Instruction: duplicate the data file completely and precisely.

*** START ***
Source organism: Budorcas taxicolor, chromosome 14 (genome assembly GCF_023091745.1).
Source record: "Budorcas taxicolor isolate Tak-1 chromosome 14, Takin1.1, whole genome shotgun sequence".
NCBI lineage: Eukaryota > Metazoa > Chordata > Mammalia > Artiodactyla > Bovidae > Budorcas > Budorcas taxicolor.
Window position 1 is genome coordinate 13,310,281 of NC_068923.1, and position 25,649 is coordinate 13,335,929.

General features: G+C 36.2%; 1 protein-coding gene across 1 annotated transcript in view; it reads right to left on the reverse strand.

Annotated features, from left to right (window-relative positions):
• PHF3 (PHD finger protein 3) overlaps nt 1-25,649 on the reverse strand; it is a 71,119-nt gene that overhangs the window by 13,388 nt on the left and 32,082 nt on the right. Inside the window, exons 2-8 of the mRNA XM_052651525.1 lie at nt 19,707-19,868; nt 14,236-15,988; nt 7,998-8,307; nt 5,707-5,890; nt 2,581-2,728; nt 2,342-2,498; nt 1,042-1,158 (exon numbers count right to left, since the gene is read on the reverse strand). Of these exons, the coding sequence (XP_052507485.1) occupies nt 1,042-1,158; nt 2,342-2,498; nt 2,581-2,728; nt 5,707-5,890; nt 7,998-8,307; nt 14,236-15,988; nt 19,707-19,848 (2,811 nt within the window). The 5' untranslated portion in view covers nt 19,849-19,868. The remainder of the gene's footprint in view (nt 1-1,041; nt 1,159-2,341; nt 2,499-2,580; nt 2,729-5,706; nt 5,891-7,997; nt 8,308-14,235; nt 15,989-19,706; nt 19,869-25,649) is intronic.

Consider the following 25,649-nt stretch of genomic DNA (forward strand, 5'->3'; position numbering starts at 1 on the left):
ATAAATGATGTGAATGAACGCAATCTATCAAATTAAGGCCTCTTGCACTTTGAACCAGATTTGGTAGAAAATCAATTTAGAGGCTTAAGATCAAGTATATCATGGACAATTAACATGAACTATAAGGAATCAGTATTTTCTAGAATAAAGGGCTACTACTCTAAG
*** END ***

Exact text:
Source organism: Budorcas taxicolor, chromosome 14 (genome assembly GCF_023091745.1).
Source record: "Budorcas taxicolor isolate Tak-1 chromosome 14, Takin1.1, whole genome shotgun sequence".
NCBI lineage: Eukaryota > Metazoa > Chordata > Mammalia > Artiodactyla > Bovidae > Budorcas > Budorcas taxicolor.
Window position 1 is genome coordinate 13,310,281 of NC_068923.1, and position 25,649 is coordinate 13,335,929.

General features: G+C 36.2%; 1 protein-coding gene across 1 annotated transcript in view; it reads right to left on the reverse strand.

Annotated features, from left to right (window-relative positions):
• PHF3 (PHD finger protein 3) overlaps nt 1-25,649 on the reverse strand; it is a 71,119-nt gene that overhangs the window by 13,388 nt on the left and 32,082 nt on the right. Inside the window, exons 2-8 of the mRNA XM_052651525.1 lie at nt 19,707-19,868; nt 14,236-15,988; nt 7,998-8,307; nt 5,707-5,890; nt 2,581-2,728; nt 2,342-2,498; nt 1,042-1,158 (exon numbers count right to left, since the gene is read on the reverse strand). Of these exons, the coding sequence (XP_052507485.1) occupies nt 1,042-1,158; nt 2,342-2,498; nt 2,581-2,728; nt 5,707-5,890; nt 7,998-8,307; nt 14,236-15,988; nt 19,707-19,848 (2,811 nt within the window). The 5' untranslated portion in view covers nt 19,849-19,868. The remainder of the gene's footprint in view (nt 1-1,041; nt 1,159-2,341; nt 2,499-2,580; nt 2,729-5,706; nt 5,891-7,997; nt 8,308-14,235; nt 15,989-19,706; nt 19,869-25,649) is intronic.

Consider the following 25,649-nt stretch of genomic DNA (forward strand, 5'->3'; position numbering starts at 1 on the left):
ATAAATGATGTGAATGAACGCAATCTATCAAATTAAGGCCTCTTGCACTTTGAACCAGATTTGGTAGAAAATCAATTTAGAGGCTTAAGATCAAGTATATCATGGACAATTAACATGAACTATAAGGAATCAGTATTTTCTAGAATAAAGGGCTACTACTCTAAG